If you only have to drive 8 miles, it's probably not worth it to worry about power use from the heater.

If your car doesn't warm quickly enough, turn up the temperature and speed up the fan. That should help. And don't worry so much about the energy use.

Mathew98 | November 6, 2013 - use the heated seat function instead. It works wonders to keep your bum and back warm immediately. It would diminish the needs for running the cabin heat for the car (which is inefficient use for a single person). That means saving battery life as well.

Roamer@AZ USA | November 6, 2013

Robert, I have the opposite problem. I live in Arizona and have an air conditioned garage ( solar powered ).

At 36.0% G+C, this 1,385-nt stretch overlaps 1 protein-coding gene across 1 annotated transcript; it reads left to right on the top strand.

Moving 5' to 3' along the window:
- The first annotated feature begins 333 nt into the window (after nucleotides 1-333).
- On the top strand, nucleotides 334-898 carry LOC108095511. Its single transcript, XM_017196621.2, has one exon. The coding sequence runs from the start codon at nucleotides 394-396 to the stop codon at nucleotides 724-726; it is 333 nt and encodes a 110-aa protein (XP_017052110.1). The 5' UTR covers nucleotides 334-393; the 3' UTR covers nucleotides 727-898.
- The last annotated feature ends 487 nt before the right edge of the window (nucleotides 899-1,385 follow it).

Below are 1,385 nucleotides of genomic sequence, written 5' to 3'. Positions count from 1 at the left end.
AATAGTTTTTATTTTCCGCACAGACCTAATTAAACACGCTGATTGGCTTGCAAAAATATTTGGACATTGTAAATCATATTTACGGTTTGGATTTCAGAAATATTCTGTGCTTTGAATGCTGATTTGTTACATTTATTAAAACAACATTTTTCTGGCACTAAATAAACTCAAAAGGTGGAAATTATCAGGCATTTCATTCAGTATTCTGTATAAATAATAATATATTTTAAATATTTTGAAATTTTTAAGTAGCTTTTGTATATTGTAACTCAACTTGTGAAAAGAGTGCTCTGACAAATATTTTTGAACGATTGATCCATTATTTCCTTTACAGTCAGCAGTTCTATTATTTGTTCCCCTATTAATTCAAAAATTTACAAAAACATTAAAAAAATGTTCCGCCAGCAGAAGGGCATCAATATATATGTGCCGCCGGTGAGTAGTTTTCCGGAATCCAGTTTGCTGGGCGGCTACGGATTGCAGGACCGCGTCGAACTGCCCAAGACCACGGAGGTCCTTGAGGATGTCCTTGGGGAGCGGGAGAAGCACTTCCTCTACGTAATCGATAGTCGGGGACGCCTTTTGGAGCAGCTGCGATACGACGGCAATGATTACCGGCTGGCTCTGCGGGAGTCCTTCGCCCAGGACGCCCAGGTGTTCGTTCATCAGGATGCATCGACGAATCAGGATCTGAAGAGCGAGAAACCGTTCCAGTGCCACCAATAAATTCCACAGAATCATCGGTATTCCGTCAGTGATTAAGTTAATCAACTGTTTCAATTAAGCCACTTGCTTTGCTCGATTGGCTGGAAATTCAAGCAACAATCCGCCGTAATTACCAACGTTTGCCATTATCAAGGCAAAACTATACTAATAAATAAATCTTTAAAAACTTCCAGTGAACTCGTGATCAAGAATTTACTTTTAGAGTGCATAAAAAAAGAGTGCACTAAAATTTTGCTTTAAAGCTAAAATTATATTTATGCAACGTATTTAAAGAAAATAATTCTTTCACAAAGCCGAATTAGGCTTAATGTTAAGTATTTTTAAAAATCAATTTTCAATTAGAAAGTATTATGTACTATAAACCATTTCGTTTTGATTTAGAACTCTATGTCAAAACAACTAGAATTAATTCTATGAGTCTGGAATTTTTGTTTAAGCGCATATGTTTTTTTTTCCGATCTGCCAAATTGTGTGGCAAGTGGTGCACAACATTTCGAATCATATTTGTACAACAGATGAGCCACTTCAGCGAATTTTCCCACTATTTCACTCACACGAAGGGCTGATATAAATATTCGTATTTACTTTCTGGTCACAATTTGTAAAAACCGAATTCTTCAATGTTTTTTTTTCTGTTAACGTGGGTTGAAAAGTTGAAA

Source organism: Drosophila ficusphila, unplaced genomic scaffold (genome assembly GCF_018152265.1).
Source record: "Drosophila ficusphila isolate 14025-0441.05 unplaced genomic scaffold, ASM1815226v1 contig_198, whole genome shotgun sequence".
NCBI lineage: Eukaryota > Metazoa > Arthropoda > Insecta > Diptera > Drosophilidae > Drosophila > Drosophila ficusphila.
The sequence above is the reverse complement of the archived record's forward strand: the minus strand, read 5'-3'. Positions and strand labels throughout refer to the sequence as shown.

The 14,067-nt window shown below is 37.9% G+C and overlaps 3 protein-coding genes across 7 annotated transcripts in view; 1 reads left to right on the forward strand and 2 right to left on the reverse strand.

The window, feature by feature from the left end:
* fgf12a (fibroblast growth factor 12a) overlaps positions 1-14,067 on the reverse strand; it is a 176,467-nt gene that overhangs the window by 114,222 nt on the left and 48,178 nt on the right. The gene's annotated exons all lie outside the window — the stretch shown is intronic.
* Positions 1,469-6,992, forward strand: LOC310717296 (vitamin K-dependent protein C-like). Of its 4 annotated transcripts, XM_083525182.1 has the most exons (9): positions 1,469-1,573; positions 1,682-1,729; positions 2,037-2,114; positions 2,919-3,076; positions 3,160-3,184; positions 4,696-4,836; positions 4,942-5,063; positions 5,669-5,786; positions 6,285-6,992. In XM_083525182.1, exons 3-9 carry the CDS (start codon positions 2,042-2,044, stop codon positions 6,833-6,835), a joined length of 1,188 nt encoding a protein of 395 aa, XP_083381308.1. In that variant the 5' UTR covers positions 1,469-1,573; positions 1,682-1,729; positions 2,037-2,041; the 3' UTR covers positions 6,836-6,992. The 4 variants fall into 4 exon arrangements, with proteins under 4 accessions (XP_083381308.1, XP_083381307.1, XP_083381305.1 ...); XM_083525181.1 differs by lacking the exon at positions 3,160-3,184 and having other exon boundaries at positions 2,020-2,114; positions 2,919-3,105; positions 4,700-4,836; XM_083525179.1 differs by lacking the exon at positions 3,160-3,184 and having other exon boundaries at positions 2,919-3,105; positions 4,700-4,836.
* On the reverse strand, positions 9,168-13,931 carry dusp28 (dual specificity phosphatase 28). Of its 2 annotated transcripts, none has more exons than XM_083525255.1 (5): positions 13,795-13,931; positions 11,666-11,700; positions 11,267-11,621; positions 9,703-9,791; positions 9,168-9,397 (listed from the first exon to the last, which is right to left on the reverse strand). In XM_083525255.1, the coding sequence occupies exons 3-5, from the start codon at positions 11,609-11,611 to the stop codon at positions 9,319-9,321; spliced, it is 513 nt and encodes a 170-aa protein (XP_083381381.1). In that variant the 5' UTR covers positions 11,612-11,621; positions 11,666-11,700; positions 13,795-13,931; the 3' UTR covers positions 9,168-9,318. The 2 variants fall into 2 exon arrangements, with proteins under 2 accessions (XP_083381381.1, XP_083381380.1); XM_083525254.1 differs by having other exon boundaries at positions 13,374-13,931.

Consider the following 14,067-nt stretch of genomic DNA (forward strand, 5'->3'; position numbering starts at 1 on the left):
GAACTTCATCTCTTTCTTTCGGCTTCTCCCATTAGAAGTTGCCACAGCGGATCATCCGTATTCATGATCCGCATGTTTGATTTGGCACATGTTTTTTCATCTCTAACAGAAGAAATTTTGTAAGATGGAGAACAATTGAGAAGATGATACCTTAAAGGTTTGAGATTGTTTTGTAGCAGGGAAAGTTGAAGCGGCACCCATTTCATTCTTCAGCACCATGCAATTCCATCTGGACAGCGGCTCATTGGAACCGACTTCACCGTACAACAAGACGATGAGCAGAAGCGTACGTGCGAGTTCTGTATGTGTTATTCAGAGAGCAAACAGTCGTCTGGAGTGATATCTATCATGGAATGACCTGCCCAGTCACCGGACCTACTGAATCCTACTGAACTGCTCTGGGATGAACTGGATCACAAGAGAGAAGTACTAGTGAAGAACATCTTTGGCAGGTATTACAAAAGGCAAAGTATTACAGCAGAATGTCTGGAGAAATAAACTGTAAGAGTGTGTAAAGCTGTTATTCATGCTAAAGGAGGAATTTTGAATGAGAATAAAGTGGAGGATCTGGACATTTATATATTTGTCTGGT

I still kick on the AC using the iPhone app so the car is preconditioned and interior cooled while it is plugged in. When I drive into the 120 degree heat the car is not smoking the batteries to catch up with the heat. The interior and all the systems are at operating temp using plug power rather than battery power.

Then when I get out of the car for short stops I leave the systems running using the iPhone app. Wastes a little battery but is a wonderful capability that only a battery car can effectively provide. I hope Tesla offers a leave on and lock option someday. For now you have to have a smart phone to turn it back on after you exit the car and lock it.

robert | November 6, 2013

But, PLEASE, dear all, can't you read the title? I am NOT complaining about the heat in the car [even though it takes a very long time to start working, and much longer than in ANY ICE car (because the ICE motor starts generating heat immediately)].